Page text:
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"Privacy Alert: January 1, 2011 – Safe Harbor 'Conversion Date' Under Gramm-Leach-Bliley"

November 10, 2010 | Skadden, Arps, Slate, Meagher & Flom LLP | Stuart D. Levi

January 1, 2011, marks the date on which financial institutions covered by the Gramm-Leach Bliley Act (GLBA) must convert to a new model form “privacy notice” in order to take advantage of the GLBA’s “safe harbor” protection for privacy notices. Reliance on the current “Sample Clauses” will no longer garner safe harbor protection. However, many institutions will find that the model form, and the manner in which it must be used, creates more risk than protection.

Background

Since 2001, “financial institutions” — a term that sweeps in a wide variety of entities in the financial services field — have been required under the GLBA Privacy Rule to provide a privacy notice. Such notice must be provided when a new customer relationship is formed and annual notices must be sent in the ensuing years. In the main, these notices must describe the manner in which the financial institution uses and discloses nonpublic personal information.

The Privacy Rule did not mandate any specific language to be included in these privacy notices, merely stating that the privacy notice be clear and conspicuous and provide the requisite disclosures. Nonetheless, the Privacy Rule also included model provisions — called Sample Clauses — and stated that financial institutions that adopted these clauses would be deemed to have complied with the GLBA privacy notice requirements. Many financial institutions understandably took advantage of this “safe harbor.”

Over the last few years, however, there has been growing concern by consumer groups and others that GLBA privacy notices have become increasingly long and complex, thereby defeating the original purpose of clearly informing consumers how their nonpublic personal information may be used. On the other hand, such complexity was understandable given that financial institutions were wary of being accused of deceptive trade practices if their privacy notices did not explicitly detail how personal information might be used.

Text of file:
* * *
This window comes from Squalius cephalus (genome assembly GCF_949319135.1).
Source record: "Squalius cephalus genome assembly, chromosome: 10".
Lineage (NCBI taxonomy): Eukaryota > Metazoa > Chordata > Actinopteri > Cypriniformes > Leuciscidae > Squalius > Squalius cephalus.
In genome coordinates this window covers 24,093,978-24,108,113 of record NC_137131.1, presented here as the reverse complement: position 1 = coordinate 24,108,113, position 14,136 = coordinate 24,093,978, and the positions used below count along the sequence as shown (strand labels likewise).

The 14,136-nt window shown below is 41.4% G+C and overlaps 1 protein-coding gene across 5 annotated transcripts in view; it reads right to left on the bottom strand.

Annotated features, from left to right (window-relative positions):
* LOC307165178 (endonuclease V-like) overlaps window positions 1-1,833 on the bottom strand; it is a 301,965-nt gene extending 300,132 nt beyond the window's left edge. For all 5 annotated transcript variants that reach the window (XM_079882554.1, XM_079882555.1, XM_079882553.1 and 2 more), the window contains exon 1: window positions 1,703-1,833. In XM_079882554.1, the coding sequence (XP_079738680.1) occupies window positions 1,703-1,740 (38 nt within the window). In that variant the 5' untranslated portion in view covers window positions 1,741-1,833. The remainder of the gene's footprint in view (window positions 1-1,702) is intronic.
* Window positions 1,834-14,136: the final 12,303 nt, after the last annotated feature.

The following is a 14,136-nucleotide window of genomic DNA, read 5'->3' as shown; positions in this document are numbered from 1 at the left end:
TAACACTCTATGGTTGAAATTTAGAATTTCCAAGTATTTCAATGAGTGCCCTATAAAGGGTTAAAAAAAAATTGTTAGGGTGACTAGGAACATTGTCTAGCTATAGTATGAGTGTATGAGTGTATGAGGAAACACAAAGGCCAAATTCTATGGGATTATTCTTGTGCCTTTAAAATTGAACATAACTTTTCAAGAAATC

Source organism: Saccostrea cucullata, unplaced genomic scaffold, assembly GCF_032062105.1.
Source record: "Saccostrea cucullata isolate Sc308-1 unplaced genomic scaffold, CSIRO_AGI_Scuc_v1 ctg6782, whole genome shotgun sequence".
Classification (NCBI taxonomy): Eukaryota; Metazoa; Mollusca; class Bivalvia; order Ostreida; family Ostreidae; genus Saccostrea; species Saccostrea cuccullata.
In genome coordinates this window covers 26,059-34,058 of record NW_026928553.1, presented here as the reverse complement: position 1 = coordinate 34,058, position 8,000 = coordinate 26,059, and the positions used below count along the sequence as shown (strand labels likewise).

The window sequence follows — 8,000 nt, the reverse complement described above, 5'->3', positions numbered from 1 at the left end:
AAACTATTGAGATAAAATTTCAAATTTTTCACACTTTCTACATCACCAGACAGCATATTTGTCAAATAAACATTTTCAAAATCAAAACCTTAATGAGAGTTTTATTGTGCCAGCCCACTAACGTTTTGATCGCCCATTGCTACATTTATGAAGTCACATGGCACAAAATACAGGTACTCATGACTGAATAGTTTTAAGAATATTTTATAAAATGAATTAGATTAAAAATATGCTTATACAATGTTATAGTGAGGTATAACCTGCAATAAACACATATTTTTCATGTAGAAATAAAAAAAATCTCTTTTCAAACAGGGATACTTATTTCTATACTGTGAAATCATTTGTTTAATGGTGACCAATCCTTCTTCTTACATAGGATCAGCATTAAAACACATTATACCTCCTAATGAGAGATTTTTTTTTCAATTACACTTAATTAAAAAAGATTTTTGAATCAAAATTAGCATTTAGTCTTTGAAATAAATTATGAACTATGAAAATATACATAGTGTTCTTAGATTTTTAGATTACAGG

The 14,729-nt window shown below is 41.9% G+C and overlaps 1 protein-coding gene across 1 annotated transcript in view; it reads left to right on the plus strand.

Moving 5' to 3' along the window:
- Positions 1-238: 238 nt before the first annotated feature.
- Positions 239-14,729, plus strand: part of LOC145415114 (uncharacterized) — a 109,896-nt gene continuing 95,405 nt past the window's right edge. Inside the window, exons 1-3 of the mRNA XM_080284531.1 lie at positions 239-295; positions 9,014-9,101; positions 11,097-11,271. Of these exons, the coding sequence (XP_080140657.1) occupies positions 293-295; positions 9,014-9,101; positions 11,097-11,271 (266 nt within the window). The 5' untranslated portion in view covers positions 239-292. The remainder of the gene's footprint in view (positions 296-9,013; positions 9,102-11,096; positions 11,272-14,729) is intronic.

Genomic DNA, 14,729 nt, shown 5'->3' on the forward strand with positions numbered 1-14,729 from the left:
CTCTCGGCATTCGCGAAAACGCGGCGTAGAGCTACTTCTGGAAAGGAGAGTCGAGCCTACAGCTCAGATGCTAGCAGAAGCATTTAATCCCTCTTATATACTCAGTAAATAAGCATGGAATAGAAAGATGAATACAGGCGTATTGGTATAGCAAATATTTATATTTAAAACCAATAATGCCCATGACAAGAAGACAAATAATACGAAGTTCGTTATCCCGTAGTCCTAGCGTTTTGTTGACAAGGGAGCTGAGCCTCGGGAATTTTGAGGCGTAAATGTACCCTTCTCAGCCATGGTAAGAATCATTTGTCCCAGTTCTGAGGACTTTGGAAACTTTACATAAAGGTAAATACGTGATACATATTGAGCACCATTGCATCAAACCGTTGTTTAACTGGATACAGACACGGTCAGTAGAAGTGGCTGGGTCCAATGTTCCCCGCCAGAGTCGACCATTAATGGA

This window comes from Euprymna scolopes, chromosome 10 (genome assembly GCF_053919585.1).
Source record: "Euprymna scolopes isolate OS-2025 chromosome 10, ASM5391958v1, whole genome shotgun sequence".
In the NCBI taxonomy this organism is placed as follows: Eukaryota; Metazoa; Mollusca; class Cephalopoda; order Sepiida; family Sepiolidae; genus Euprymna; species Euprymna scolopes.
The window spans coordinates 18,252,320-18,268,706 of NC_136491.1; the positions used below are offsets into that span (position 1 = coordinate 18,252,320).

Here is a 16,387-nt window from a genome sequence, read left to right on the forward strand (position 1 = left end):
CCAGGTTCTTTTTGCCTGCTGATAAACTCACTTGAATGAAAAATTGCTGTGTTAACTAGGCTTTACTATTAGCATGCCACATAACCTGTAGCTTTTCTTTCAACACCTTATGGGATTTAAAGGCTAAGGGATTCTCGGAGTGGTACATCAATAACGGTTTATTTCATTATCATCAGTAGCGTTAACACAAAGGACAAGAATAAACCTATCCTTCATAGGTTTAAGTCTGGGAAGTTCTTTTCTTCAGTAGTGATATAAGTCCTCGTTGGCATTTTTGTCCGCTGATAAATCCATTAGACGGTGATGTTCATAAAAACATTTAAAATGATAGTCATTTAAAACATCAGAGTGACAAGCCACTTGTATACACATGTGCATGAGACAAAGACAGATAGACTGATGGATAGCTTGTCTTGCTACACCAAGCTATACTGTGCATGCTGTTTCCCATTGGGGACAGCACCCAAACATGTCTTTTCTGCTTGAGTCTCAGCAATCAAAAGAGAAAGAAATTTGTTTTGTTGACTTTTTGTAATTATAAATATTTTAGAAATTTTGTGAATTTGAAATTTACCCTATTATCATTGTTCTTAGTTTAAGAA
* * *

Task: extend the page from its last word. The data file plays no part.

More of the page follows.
In October 2006, and in response to these concerns, Congress enacted the Financial Services Regulatory Relief Act of 2006 (the Relief Act). This act required the agencies that implement GLBA develop a model privacy notice that would be clear, in an easily readable format, and allow consumers to readily compare the privacy practices of different financial institutions. Financial institutions would be encouraged to use this model privacy notice by being provided the same type of safe harbor protection that the Sample Clauses had traditionally afforded. Three years later, in November 2009, eight GLBA regulators released this new model form.1

Starting January 1, 2011, financial institutions seeking to take advantage of the Privacy Rule’s safe harbor protection must use this new two-page model form; the old Sample Clauses will no longer be in effect. However, this does not mean that the new model form must be used. Financial institutions remain free to adopt their own privacy notices to comply with the Privacy Rule; these notices simply will not enjoy safe harbor protection.